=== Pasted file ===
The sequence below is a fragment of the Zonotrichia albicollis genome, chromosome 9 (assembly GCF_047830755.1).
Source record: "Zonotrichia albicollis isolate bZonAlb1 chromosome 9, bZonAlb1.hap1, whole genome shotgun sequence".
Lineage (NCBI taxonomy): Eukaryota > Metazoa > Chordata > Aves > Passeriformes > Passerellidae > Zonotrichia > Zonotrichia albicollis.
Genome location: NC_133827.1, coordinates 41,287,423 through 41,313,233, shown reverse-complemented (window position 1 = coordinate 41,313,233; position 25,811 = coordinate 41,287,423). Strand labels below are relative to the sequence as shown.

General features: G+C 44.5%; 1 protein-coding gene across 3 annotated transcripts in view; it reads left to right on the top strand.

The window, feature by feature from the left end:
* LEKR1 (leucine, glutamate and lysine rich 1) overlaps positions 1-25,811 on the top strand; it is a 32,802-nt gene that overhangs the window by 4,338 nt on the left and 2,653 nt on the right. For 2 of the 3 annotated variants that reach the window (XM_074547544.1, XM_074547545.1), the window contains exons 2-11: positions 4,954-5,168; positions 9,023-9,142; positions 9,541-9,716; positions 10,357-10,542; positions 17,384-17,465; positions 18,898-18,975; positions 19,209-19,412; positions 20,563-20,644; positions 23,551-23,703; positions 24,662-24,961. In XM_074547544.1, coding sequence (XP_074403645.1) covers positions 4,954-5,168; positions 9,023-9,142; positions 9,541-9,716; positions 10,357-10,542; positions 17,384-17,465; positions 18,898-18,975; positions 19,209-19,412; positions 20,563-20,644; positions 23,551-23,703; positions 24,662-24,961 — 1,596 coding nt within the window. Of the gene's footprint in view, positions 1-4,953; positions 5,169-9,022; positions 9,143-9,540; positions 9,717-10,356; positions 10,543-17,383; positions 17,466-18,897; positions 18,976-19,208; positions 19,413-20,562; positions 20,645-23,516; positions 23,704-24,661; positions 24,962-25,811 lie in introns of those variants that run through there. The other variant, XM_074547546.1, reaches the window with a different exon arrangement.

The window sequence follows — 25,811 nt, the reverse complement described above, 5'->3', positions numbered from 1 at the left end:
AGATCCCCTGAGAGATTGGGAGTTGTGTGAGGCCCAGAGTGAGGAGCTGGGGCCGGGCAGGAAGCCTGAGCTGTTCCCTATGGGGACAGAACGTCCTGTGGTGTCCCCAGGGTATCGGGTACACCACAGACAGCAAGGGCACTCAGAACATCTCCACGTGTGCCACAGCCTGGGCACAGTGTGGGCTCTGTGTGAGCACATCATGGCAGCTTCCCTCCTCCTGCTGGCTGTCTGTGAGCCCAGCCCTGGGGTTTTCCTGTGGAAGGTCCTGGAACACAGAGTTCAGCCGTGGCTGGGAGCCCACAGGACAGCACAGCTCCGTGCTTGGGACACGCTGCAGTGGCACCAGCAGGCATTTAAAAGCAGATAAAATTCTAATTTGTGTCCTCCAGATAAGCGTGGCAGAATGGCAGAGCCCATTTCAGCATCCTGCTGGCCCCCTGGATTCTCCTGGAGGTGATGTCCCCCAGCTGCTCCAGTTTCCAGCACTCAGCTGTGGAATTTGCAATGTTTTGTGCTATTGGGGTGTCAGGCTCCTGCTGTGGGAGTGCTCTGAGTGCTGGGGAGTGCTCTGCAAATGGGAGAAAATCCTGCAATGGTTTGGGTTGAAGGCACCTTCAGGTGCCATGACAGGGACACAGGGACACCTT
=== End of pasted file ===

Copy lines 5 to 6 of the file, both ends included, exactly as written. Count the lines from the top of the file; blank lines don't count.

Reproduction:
General features: G+C 44.5%; 1 protein-coding gene across 3 annotated transcripts in view; it reads left to right on the top strand.

The window, feature by feature from the left end: